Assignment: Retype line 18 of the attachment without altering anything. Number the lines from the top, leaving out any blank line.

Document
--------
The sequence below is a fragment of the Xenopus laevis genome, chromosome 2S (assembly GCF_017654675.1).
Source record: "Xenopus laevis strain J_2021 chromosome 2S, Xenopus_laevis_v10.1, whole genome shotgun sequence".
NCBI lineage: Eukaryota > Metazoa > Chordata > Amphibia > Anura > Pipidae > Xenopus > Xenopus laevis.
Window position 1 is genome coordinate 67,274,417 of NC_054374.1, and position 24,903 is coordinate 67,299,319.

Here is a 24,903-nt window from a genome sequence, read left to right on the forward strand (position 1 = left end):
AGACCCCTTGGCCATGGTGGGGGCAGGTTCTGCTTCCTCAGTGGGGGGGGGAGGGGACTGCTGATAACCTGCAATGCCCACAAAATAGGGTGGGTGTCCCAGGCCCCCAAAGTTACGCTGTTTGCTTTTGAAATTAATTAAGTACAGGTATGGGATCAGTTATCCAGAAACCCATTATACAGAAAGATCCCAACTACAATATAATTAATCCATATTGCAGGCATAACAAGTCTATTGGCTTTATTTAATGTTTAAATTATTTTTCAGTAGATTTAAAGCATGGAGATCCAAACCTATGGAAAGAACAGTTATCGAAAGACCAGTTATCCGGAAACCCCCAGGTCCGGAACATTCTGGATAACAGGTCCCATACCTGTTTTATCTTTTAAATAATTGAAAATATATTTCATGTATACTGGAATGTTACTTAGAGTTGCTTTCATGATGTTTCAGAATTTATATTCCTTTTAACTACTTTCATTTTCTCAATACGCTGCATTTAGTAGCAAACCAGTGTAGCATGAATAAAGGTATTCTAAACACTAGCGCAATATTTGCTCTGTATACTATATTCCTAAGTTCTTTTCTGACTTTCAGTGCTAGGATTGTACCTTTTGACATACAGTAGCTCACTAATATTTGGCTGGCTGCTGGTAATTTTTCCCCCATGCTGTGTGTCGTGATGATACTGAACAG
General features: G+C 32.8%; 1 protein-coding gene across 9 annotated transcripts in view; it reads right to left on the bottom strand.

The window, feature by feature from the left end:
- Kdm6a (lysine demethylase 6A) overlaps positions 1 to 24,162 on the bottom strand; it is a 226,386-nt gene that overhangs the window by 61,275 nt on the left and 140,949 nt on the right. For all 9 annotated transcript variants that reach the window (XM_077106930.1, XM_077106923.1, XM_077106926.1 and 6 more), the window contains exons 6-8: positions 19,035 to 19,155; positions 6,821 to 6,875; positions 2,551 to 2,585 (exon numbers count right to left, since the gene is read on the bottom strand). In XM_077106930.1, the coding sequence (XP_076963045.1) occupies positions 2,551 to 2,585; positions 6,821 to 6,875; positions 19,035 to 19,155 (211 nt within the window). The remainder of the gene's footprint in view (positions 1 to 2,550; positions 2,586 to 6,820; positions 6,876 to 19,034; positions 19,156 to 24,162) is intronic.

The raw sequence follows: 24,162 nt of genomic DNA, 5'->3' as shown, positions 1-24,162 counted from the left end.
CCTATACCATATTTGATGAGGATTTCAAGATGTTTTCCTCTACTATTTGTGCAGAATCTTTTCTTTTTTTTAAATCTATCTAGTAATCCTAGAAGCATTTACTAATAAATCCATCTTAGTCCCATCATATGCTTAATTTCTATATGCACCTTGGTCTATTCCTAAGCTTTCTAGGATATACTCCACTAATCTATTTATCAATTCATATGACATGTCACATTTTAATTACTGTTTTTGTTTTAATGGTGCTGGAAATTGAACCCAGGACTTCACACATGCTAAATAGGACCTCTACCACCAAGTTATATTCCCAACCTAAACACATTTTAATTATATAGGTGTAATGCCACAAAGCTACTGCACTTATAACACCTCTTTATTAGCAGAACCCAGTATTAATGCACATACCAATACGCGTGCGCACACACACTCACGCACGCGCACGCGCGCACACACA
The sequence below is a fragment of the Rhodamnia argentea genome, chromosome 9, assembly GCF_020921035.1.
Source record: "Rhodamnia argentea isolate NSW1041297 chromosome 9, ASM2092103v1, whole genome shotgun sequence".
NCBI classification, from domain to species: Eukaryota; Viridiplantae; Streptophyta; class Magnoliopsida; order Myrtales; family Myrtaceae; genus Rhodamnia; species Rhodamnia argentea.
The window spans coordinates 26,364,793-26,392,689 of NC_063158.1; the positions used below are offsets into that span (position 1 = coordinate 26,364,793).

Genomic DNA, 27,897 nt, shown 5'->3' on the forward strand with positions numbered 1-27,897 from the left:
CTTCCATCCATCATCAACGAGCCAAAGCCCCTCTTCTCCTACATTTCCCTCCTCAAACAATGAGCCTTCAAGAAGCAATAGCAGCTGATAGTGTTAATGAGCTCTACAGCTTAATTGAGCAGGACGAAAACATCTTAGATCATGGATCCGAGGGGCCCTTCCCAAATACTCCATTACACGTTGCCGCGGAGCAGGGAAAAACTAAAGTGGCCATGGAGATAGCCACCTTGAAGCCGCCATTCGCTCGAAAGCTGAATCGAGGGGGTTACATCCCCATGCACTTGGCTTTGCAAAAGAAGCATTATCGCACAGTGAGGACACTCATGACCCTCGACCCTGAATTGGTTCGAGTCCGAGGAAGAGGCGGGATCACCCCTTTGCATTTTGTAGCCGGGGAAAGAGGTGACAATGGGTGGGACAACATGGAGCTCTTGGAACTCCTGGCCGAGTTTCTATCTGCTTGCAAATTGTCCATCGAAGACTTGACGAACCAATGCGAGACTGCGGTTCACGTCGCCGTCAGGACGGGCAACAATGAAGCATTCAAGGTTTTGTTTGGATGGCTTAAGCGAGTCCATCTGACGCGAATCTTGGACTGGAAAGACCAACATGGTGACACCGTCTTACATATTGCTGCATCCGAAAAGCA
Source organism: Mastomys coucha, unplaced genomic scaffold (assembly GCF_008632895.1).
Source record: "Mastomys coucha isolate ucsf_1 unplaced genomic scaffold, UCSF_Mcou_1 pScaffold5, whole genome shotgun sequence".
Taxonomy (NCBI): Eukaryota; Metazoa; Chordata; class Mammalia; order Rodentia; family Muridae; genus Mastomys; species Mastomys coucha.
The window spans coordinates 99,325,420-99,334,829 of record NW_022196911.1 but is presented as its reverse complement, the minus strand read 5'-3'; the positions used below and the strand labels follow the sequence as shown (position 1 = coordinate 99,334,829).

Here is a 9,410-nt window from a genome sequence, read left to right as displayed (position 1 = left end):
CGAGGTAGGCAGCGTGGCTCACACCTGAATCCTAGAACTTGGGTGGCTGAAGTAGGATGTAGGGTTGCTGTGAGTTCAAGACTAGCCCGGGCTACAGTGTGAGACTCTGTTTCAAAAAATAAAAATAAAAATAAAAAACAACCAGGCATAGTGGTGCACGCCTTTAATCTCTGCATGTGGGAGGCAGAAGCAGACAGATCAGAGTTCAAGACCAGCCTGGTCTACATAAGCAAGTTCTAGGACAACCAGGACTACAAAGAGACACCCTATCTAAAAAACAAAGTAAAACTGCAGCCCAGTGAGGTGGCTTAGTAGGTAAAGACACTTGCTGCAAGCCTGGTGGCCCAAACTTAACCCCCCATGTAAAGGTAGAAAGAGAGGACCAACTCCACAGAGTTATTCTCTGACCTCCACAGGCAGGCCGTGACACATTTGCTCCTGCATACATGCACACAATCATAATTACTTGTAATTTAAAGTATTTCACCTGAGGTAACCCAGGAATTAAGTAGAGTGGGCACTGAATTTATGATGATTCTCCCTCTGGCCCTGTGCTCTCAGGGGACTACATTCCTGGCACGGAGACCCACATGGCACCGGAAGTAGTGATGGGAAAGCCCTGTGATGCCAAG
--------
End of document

Source organism: Mastomys coucha, unplaced genomic scaffold (assembly GCF_008632895.1).